Growing up in Williamsburg, Stanton Camp '22 naturally developed a love for the history of colonial Virginia. But as he considered what direction to take his college education, Stanton didn’t think history was an option—at least not at first.
"My family is very business oriented, so when I first got to college, I was planning to pursue a business degree," Stanton admits. "I've loved the study of history my whole life, but I was always told it wasn't a viable field. Then I realized how incorrect that statement is. History is a very complex and diverse subject. There are so many opportunities that a history degree opens up like preservation, teaching, or government."
So Stanton followed his passion and changed his major. This summer, Stanton put his studies to practical use interning at the final home of Virginia statesman Patrick Henry: Red Hill Plantation in Charlotte County. Stanton's assignment was part of the site’s efforts to include a greater interpretation of enslaved life at Red Hill. In 2018, the Patrick Henry Memorial Foundation purchased a piece of land called Quarter Place that has approximately 147 documented African-American gravesites.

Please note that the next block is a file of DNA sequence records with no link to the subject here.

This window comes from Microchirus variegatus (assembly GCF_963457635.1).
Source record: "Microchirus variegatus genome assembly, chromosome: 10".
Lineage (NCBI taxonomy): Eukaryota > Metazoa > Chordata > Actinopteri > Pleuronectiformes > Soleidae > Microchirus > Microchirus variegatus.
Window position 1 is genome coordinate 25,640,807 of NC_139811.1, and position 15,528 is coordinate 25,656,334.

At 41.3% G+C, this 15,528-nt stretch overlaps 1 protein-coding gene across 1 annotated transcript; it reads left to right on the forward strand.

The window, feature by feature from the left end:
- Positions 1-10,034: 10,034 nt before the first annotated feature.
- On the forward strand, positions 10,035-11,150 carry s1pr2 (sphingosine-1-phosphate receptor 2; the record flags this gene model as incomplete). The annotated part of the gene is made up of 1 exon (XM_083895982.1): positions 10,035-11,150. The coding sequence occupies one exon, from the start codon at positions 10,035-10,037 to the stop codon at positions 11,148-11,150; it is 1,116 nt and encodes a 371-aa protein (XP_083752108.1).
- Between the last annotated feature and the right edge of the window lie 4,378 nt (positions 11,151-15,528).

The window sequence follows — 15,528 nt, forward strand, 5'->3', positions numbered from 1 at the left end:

Stanton researched the history and culture of enslaved people at Red Hill and in relation to Patrick Henry and his life at Red Hill, while another intern traced the genealogical routes of recorded enslaved persons in an effort to locate living descendants.
"History should be told accurately and transparently. There shouldn't be a bias in telling the story of the past," Stanton says. "Creating an interpretation of history to share with the public is a challenge, because people do come with their own biases. But we're trying to create a more accurate and inclusive picture of life at Red Hill. Enslaved people were a big part of that history, and they deserve to have their stories told."